26 November 2018, Singapore
According to the WHO, the number of adults living with diabetes has quadrupled since 1980.
The cost of the disease on health, mortality and economies around the world every year is substantial, and the global annual healthcare expenditure on diabetes was over USD$700 billion in 2017.
Not too long ago, diabetes was primarily seen as a rich country disease, and there was not much global consciousness – even amongst governments – of the need to act. The reality is that diabetes is a pressing global health issue, plagues countries rich and poor, and has to be arrested to avoid the high cost in lives and national well-being everywhere.
Diabetes is of particular concern for us in Singapore. Already, almost half a million Singaporeans live with the disease – that’s nearly 1 in 9 persons, which is higher than the global prevalence.
If nothing is done to change the trend, 1 in 7 persons will have diabetes in Singapore by 2050 (on an age-standardised basis). Without adjusting for ageing, it will be 1 in 6 persons.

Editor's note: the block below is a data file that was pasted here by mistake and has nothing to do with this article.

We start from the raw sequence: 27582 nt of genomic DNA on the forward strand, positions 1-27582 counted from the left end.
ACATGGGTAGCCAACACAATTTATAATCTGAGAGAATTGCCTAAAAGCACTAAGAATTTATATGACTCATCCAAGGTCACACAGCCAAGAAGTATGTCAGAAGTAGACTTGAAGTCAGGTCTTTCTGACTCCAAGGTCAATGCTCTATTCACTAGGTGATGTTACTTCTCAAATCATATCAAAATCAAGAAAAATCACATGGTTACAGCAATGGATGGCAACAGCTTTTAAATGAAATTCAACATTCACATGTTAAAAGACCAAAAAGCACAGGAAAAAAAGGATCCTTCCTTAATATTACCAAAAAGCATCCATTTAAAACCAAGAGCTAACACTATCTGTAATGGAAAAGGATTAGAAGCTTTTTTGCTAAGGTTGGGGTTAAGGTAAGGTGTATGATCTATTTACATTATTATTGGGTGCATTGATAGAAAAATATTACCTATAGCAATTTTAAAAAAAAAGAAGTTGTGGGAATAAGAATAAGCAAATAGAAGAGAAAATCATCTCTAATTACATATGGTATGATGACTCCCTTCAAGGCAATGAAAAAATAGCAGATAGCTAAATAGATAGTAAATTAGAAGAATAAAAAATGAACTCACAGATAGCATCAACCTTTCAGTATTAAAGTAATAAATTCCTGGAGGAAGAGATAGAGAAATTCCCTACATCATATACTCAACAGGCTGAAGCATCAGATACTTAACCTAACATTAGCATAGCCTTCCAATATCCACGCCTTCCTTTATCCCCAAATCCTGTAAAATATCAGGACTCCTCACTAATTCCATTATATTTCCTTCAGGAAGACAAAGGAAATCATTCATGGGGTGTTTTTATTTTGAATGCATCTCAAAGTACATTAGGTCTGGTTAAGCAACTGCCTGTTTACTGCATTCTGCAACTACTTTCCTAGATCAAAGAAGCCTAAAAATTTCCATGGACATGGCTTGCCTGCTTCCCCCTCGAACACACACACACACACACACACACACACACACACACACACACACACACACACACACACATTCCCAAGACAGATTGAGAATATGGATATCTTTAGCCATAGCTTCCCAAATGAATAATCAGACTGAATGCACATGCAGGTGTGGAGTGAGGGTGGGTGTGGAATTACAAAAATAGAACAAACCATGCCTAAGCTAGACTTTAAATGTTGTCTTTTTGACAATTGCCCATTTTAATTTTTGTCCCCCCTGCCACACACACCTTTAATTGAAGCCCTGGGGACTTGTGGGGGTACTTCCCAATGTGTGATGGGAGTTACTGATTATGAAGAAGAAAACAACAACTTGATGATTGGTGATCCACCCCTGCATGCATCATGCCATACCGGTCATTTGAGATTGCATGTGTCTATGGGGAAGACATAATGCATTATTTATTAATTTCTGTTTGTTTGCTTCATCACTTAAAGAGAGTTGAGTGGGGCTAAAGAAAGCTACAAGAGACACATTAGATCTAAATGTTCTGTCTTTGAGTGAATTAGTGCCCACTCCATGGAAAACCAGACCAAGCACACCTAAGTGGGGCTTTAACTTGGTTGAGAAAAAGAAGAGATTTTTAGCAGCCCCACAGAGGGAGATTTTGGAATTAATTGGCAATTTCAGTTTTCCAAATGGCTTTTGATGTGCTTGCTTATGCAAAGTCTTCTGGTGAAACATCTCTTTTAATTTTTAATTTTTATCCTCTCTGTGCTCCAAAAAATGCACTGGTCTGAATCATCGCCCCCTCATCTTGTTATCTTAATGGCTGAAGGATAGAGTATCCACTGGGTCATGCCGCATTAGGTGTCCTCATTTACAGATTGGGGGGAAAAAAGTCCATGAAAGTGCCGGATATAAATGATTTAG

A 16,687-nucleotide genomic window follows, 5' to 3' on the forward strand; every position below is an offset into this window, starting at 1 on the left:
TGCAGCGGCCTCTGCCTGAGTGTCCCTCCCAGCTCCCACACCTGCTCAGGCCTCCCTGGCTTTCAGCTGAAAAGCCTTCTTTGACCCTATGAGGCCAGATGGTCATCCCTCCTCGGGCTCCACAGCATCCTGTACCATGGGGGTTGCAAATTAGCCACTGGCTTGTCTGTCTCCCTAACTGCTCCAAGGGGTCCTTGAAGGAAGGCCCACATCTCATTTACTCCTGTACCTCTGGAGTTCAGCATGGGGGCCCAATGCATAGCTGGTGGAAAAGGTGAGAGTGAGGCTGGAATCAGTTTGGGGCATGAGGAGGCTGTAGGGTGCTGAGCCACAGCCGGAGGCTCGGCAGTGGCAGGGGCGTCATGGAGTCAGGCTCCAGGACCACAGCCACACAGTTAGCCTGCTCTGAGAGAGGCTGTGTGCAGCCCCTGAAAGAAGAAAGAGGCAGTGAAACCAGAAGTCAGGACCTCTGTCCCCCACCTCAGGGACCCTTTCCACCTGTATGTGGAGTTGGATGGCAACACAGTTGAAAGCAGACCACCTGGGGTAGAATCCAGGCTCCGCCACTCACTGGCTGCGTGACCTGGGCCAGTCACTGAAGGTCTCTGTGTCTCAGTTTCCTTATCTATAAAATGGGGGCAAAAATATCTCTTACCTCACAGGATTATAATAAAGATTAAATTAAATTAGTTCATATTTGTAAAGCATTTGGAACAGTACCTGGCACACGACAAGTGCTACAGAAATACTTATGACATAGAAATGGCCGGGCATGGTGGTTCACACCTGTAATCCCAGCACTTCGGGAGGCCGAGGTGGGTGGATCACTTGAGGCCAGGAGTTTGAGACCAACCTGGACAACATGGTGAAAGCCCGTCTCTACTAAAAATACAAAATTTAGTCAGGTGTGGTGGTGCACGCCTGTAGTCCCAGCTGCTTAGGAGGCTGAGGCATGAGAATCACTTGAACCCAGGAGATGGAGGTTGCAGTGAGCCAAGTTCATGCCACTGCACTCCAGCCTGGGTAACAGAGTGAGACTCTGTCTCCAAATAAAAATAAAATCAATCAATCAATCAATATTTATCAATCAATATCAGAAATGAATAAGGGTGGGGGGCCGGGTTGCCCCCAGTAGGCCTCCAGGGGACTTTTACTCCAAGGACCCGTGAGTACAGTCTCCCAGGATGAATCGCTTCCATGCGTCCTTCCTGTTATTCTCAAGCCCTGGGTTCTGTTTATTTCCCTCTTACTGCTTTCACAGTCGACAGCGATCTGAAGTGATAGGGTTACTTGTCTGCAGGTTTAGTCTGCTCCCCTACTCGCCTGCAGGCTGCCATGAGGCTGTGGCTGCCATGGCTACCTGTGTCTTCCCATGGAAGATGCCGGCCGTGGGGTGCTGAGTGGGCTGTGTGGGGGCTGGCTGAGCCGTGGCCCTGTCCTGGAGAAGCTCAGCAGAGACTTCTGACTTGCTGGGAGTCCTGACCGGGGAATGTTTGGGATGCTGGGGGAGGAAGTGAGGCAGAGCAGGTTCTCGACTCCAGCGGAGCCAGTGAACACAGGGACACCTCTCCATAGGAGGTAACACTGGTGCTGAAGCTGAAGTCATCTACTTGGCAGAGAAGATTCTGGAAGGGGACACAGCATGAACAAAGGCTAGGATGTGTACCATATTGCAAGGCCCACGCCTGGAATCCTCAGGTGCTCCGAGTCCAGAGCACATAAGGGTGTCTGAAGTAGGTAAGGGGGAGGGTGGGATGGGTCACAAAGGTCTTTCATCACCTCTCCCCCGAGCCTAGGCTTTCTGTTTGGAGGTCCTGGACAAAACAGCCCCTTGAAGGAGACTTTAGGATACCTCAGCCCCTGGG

Tackling diabetes requires three mindset shifts, Government mindset shifts, Employer mindset shift and individual mindset shift
To support our efforts in catalysing these mindset shifts, we also need to identify and facilitate the spread of innovative solutions and strengthen partnerships in our joint efforts to tackle diabetes. There are many promising areas where innovation can be a game-changer, be it in technology, policy or behavioural nudges.
One example is Faesol (pronounced as “fay-soul”) – a Singaporean SME at the forefront of food innovation.
- With the support given under HPB’s Healthier Ingredients Development Scheme (HIDS), Faesol has developed healthier, ready-to-mix Asian beverages for coffee shops and food service establishments.
- Faesol leveraged its homegrown technologies and ingredients to match the taste and characteristics of sugar in food products, using powder processing capabilities to make beverage mixes that are free of preservatives, more shelf-stable, and easier to prepare.
- Local beverages, such as water chestnut, pearl barley and Roselle tea, can now taste good even with low sugar or no sugar.
- Faesol is now exporting its products to other countries, such as Hong Kong, New Zealand and Australia.